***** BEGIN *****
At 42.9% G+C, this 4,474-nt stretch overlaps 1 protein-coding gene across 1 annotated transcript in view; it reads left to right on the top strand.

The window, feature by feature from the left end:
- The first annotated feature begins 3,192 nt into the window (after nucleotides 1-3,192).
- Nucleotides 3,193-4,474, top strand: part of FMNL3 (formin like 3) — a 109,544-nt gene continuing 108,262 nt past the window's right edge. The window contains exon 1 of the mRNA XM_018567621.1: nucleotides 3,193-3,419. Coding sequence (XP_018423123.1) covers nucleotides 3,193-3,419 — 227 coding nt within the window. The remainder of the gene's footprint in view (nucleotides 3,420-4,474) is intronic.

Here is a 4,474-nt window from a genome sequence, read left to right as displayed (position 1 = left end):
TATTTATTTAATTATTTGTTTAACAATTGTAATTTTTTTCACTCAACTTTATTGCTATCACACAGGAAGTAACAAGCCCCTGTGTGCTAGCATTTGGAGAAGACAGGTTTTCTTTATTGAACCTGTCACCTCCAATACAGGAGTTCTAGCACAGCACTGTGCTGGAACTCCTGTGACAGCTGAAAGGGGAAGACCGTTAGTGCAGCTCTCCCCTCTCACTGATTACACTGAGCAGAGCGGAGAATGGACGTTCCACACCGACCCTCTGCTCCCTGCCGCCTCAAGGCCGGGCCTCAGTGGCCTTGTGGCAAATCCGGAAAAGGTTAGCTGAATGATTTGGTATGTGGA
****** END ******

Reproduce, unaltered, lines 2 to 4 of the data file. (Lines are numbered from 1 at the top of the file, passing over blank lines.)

The window, feature by feature from the left end:
- The first annotated feature begins 3,192 nt into the window (after nucleotides 1-3,192).
- Nucleotides 3,193-4,474, top strand: part of FMNL3 (formin like 3) — a 109,544-nt gene continuing 108,262 nt past the window's right edge. The window contains exon 1 of the mRNA XM_018567621.1: nucleotides 3,193-3,419. Coding sequence (XP_018423123.1) covers nucleotides 3,193-3,419 — 227 coding nt within the window. The remainder of the gene's footprint in view (nucleotides 3,420-4,474) is intronic.